Xcel Energy (NYSE:XEL) on March 17 said that it has started the second phase of the $27m Roswell Loop project to upgrade the high-voltage electric transmission system that powers Roswell, N.M., and the surrounding areas.
The company said that the project, which is an effort to replace older 69-kV transmission lines with new 115-kV lines, involves:
- A nine-mile, 115-kV transmission line segment between the Roswell substation in southern Roswell and the Capitan substation in western Roswell that was completed in 2014
- A 10-mile, 115-kV line between the Capitan and Price substations in north Roswell and a 4.7-mile, 115-kV line connecting the Price and Chaves County substations northeast of Roswell; this phase of construction is expected to be completed by 2018
- Upgrades to the Roswell, Capitan, Price, and Chaves County substations to accommodate the higher voltage lines
“The Roswell economy has grown and continues to grow, which drives the need for upgrades to the power grid to accommodate higher demand,” Mike McLeod, regional manager for Community and Economic Development in Roswell, said in the statement. “Our energy future is tied directly to this type of growth, and it’s critical that we make timely investments in our power delivery systems to maintain high reliability at the most reasonable cost.”
Xcel said that the Roswell upgrades are part of a larger effort known as “Power for the Plains,” which was launched by Xcel subsidiary Southwestern Public Service and is enhancing the power grid across all of Xcel’s New Mexico and Texas service area. Nearly 100 miles of new transmission will be built across both states this year, and more than 500 miles will be built by 2021, the company added.
Xcel noted that it has invested in nearly 800 miles of new transmission lines and 10 substations since 2011 in both states, representing more than $1.6bn in investment.
According to the Roswell Loop project webpage, the project has a proposed in-service date of June 1, 2018.
According to the Power for the Plains website, projects proposed to be in service in the next few months include:
- The estimated $6m, 115-kV Roadrunner-Agave-Ochoa project in New Mexico, which has a proposed in-service date of April 28. According to the project’s webpage, the project consists of about two miles of new transmission line between the Roadrunner substation about 25 miles west of Jal, N.M., and the Ochoa substation, located about 20 miles northwest of Jal. The Southwest Power Pool (SPP) in January 2016 approved a Notice to Construct for the project, which will enhance electric reliability and create capacity for load growth in the area, according to the site
- The estimated $14m, 115-kV Custer Mountain-Ponderosa project in New Mexico, which has a proposed in-service date of June 1. According to the project’s webpage, the project consists of about 10.7 miles of new transmission line stretching between a new Ponderosa substation, located about eight miles west of Jal, to a proposed Custer Mountain substation, located nine miles northwest of Jal. The project will provide new transmission capacity and electric service to the areas around the new Ponderosa substation and will improve service reliability in the area, according to the site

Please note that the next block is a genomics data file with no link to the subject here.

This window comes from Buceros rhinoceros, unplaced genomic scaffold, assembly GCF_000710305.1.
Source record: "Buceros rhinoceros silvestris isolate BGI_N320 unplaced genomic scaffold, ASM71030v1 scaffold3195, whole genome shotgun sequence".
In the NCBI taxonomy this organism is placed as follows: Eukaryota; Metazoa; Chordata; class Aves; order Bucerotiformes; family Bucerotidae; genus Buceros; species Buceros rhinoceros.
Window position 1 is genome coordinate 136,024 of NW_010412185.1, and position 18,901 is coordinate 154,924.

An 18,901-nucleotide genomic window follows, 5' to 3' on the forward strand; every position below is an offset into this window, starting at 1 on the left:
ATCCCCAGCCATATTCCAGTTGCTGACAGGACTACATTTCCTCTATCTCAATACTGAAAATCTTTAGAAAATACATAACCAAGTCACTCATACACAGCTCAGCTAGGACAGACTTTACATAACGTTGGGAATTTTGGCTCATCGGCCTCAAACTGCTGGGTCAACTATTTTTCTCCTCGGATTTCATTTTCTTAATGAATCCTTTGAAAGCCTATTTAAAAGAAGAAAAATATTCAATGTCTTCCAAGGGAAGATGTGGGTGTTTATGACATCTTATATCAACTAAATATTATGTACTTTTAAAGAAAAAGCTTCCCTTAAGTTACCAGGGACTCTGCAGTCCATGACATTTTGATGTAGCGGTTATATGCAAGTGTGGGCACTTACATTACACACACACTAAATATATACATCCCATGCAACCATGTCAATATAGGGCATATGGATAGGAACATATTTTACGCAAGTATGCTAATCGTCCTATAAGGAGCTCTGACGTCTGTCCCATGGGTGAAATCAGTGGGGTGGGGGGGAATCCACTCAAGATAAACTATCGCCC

- The estimated $15m, 115-kV Mustang Shell project in Texas, which also has a proposed in-service date of June 1. According to the project’s webpage, the project consists of about eight miles of new transmission line between the existing Mustang substation, located five miles east of Denver City, Texas (half mile north of County Road 390), and the existing Shell substation, located about three miles north of Denver City, and about a mile east of County Road 255 in Yoakum County. SPP in June 2014 approved a Notice to Construct for the project, which will increase reliability and meet growing needs in the area, the site said
- The estimated $16m, 115-kV China Draw-Wood Draw project in New Mexico, which has a proposed in-service date of June 15. According to the project’s webpage, the project consists of about 14 miles of new transmission line between the new China Draw substation, located about 22 miles south of Carlsbad, and the Wood Draw substation, located about 29 miles southeast of Carlsbad. The project will improve reliability and provide additional 115-kV capacity for the growing electricity demand in Eddy and Lea counties, according to the site
- The estimated $21m, 115-kV Atoka-Eagle Creek project in New Mexico, which has a proposed in-service date of June. According to the project’s webpage, the project consists of about 25 miles of new transmission line between the Atoka substation, about three miles southwest of Atoka, N.M., and the Eagle Creek substation, located about one mile northeast of Artesia, N.M. SPP in February 2013 approved a Notice to Construct for the project, which will increase reliable electric service in Eddy County, the site said
Among other things, the Power for the Plains website noted that the estimated $10m, 115-kV PCA Interchange-Quahada Interchange project in New Mexico went into service on Feb. 25.
According to that project’s webpage, the project consists of nearly 13 miles of new transmission line that was rebuilt between the existing PCA Interchange, located about 15 miles northeast of Carlsbad, and the new Quahada Interchange, located about 30 miles northeast of Carlsbad. SPP accepted a Notice to Construct for the project in February 2015. The site also noted that the current transmission line was removed and replaced with the new line in existing right of way to increase reliability and alleviate overload conditions.